California Court Declines to Dismiss Illinois Facial Recognition/Biometric Privacy Suit against Facebook on Standing Grounds
This past week, a California district court again declined Facebook’s motion to dismiss an ongoing litigation involving claims under the Illinois Biometric Information Privacy Act, 740 Ill. Comp Stat. 14/1 (“BIPA”), surrounding Tag Suggestions, its facial recognition-based system of photo tagging. In 2016, the court declined to dismiss the action based upon, among other things, Facebook’s contention that BIPA categorically excludes digital photographs from its scope. This time around, the court declined to dismiss the plaintiffs’ complaint for lack of standing under the Supreme Court’s 2016 Spokeo decision on the ground that plaintiffs have failed to allege a concrete injury in fact. (Patel v. Facebook, Inc., No. 15-03747 (N.D. Cal. Feb. 26, 2018) (cases consolidated at In re Facebook Biometric Information Privacy Litig., No. 15-03747 (N.D. Cal.)). As a result, Facebook will be forced to continue to litigate this action.
This dispute is being closely watched as there are a number of similar pending BIPA suits relating to biometrics and facial recognition and other defendants are looking at which of Facebook’s defenses might hold sway with a court.
In ruling the plaintiffs had standing, the court stated that, with BIPA, the Illinois legislature codified a right of privacy in personal biometric information, and that “a violation of BIPA’s procedures would cause actual and concrete harm.” According to the court, the statute deemed procedural protections for biometric data “crucial” in the new digital age, particularly since biometric identifiers cannot be changed if compromised:
“When an online service simply disregards the Illinois procedures, as Facebook is alleged to have done, the right of the individual to maintain her biometric privacy vanishes into thin air. The precise harm the Illinois legislature sought to prevent is then realized.”
“Consequently, the abrogation of the procedural rights mandated by BIPA necessarily amounts to a concrete injury. This injury is worlds away from the trivial harm of a mishandled zip code or credit card receipt. A violation of the BIPA notice and consent procedures infringes the very privacy rights the Illinois legislature sought to protect by enacting BIPA. That is quintessentially an intangible harm that constitutes a concrete injury in fact.”
The court ultimately rejected Facebook’s argument that the collection of biometric information without notice or consent can never support Article III standing without “real-world harms,” as the court pointed to holdings within the circuit finding that “privacy torts do not always require additional consequences to be actionable.” The court also distinguished some prior decisions in other federal courts that had dismissed BIPA claims for lack of standing, including a holding where the Second Circuit had little trouble affirming the dismissal of BIPA claims against a videogame maker related to a personalized avatar feature because the defendant had satisfied BIPA’s notice and consent provisions and plaintiffs could not allege a material risk of harm to a concrete interest protected by the statute. In the prior dismissals, the court noted, the plaintiffs “indisputably knew” that their biometric data would be collected before they accepted the services offered by the businesses involved, as opposed to the plaintiff’s allegations in the instant case that claim that Facebook afforded plaintiffs no notice or opportunity to say no.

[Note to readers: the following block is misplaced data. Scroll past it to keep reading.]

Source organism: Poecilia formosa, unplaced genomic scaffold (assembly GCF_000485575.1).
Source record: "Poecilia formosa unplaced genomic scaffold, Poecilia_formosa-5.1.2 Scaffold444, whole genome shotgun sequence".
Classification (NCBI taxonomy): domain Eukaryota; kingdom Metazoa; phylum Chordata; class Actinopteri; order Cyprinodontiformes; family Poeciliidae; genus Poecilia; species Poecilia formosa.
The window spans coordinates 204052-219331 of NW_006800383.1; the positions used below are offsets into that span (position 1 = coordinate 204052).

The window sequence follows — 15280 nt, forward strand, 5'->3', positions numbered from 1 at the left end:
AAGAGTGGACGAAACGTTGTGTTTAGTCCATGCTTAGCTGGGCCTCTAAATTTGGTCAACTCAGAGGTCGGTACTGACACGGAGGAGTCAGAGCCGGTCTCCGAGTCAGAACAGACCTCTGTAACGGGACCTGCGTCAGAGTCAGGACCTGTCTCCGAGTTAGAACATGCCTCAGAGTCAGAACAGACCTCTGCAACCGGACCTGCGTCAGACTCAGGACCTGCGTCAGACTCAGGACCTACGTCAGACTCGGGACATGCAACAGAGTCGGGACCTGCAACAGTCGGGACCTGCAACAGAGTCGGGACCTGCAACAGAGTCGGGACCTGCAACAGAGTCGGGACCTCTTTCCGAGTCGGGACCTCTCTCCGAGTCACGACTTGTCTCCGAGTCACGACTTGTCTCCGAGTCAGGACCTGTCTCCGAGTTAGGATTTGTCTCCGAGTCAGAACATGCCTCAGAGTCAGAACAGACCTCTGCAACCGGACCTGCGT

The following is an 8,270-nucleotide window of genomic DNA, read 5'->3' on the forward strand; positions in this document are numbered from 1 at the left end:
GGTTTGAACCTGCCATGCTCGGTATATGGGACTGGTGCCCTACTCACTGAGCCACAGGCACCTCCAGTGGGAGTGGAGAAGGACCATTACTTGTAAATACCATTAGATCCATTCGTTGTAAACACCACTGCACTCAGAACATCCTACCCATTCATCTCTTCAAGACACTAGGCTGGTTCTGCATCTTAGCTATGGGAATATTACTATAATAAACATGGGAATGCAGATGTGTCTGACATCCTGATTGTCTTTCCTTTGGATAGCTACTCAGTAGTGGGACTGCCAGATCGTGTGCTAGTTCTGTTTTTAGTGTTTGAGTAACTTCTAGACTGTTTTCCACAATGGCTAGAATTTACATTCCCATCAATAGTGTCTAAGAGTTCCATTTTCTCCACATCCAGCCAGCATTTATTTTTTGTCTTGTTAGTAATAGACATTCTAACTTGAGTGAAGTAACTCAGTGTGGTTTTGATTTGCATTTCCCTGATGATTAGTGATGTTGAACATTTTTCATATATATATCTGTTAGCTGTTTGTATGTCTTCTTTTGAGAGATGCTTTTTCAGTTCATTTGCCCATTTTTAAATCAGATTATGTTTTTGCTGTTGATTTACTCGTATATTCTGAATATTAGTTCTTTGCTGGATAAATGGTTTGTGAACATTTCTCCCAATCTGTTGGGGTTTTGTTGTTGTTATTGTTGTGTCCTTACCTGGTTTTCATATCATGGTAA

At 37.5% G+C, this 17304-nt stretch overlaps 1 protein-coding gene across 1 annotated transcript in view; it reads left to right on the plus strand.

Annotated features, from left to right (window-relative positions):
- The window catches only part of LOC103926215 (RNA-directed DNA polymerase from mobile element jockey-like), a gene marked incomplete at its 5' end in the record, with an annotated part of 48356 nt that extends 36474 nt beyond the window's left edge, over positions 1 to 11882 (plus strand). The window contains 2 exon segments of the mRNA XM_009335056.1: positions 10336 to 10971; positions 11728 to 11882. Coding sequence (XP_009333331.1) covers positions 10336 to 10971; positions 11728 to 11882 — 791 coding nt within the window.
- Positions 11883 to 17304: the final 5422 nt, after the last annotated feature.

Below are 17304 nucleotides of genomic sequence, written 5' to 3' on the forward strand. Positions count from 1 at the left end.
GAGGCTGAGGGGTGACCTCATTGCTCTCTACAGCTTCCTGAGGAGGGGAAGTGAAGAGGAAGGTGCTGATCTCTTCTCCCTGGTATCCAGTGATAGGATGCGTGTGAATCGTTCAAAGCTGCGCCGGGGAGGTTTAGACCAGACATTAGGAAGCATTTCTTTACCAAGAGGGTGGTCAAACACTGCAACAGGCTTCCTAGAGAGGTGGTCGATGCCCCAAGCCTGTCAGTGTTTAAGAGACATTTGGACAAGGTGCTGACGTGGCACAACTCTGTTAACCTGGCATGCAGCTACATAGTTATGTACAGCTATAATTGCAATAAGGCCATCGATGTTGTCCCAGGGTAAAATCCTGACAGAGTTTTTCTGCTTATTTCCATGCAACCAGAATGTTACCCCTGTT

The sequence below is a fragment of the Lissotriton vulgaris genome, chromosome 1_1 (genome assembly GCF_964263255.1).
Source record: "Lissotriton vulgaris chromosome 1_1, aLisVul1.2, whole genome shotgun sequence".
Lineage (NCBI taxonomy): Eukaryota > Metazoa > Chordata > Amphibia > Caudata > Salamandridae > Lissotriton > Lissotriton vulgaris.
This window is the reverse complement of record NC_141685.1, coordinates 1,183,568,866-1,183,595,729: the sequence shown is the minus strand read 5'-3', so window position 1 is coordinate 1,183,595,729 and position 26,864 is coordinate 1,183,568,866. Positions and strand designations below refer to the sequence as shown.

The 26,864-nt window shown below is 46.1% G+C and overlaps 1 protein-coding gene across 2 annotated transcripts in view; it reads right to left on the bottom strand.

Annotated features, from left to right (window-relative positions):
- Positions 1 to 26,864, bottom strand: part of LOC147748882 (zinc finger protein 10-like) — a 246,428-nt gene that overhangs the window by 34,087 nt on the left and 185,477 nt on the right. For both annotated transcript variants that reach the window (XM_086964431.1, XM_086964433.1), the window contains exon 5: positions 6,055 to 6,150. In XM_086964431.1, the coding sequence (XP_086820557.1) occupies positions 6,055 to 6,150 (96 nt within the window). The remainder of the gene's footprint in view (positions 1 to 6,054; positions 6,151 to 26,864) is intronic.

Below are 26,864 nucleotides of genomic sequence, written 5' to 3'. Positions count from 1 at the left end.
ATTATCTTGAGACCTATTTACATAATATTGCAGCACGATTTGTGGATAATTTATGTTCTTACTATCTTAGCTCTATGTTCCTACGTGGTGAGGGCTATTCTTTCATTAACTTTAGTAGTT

While the ultimate outcome of this case is uncertain, as many substantive issues have yet to be fully aired, the ruling was a clear victory for privacy advocates, particularly those who have cautioned that facial recognition and authentication techniques that employ biometrics implicate important privacy and data security concerns. The ruling was not entirely a surprise, as the Ninth Circuit recently found standing in a Video Privacy Protection Act (VPPA) case (yet dismissed the action on other grounds), holding that the statute “generally protects a consumer’s substantive privacy interest in his or her video viewing history” and the plaintiff need not allege any further harm to have standing.
The Facebook litigation is an important bellwether on the scope and reach of the Illinois biometric privacy law. As noted above, other BIPA defendants are closely monitoring the case. In addition, many organizations that are trying to understand the range of their obligations under BIPA – and are looking to implement practical methods of compliance – are also watching this case for lessons to be learned. Finally, a number of states are considering biometric privacy laws, and given that the “lack of standing” argument under BIPA relates in part to BIPA’s specific statutory language, they hope to learn from this and other cases as to how best to craft their legislation (and decide whether such legislation might contain a private right of action or merely delegate enforcement powers to the state attorney general).
We will continue to monitor developments in this area.